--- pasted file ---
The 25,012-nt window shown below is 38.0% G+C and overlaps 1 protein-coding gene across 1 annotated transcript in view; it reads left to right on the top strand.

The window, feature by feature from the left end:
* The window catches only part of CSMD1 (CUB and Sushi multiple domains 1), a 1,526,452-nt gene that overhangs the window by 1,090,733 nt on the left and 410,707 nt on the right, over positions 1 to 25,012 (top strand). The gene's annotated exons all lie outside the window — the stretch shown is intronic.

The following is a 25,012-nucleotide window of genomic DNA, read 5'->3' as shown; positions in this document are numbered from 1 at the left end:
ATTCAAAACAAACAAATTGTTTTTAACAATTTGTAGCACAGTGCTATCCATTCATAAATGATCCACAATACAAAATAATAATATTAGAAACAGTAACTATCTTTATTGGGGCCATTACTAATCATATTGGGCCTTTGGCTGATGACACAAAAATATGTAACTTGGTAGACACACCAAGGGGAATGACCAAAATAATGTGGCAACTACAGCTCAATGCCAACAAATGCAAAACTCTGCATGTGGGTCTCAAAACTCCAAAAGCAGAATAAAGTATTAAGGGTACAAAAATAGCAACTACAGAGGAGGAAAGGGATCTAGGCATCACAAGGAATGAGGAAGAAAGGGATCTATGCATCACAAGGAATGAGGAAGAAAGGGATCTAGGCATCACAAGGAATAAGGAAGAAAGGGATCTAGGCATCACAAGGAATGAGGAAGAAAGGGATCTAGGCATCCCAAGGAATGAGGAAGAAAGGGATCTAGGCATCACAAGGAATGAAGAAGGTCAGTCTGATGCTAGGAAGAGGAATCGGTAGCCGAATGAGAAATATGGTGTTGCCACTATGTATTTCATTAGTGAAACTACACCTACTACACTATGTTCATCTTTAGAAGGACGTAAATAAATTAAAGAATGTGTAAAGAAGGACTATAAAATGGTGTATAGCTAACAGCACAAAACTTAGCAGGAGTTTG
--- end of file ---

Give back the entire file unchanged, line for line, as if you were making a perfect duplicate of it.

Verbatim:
The 25,012-nt window shown below is 38.0% G+C and overlaps 1 protein-coding gene across 1 annotated transcript in view; it reads left to right on the top strand.

The window, feature by feature from the left end:
* The window catches only part of CSMD1 (CUB and Sushi multiple domains 1), a 1,526,452-nt gene that overhangs the window by 1,090,733 nt on the left and 410,707 nt on the right, over positions 1 to 25,012 (top strand). The gene's annotated exons all lie outside the window — the stretch shown is intronic.

The following is a 25,012-nucleotide window of genomic DNA, read 5'->3' as shown; positions in this document are numbered from 1 at the left end:
ATTCAAAACAAACAAATTGTTTTTAACAATTTGTAGCACAGTGCTATCCATTCATAAATGATCCACAATACAAAATAATAATATTAGAAACAGTAACTATCTTTATTGGGGCCATTACTAATCATATTGGGCCTTTGGCTGATGACACAAAAATATGTAACTTGGTAGACACACCAAGGGGAATGACCAAAATAATGTGGCAACTACAGCTCAATGCCAACAAATGCAAAACTCTGCATGTGGGTCTCAAAACTCCAAAAGCAGAATAAAGTATTAAGGGTACAAAAATAGCAACTACAGAGGAGGAAAGGGATCTAGGCATCACAAGGAATGAGGAAGAAAGGGATCTATGCATCACAAGGAATGAGGAAGAAAGGGATCTAGGCATCACAAGGAATAAGGAAGAAAGGGATCTAGGCATCACAAGGAATGAGGAAGAAAGGGATCTAGGCATCCCAAGGAATGAGGAAGAAAGGGATCTAGGCATCACAAGGAATGAAGAAGGTCAGTCTGATGCTAGGAAGAGGAATCGGTAGCCGAATGAGAAATATGGTGTTGCCACTATGTATTTCATTAGTGAAACTACACCTACTACACTATGTTCATCTTTAGAAGGACGTAAATAAATTAAAGAATGTGTAAAGAAGGACTATAAAATGGTGTATAGCTAACAGCACAAAACTTAGCAGGAGTTTG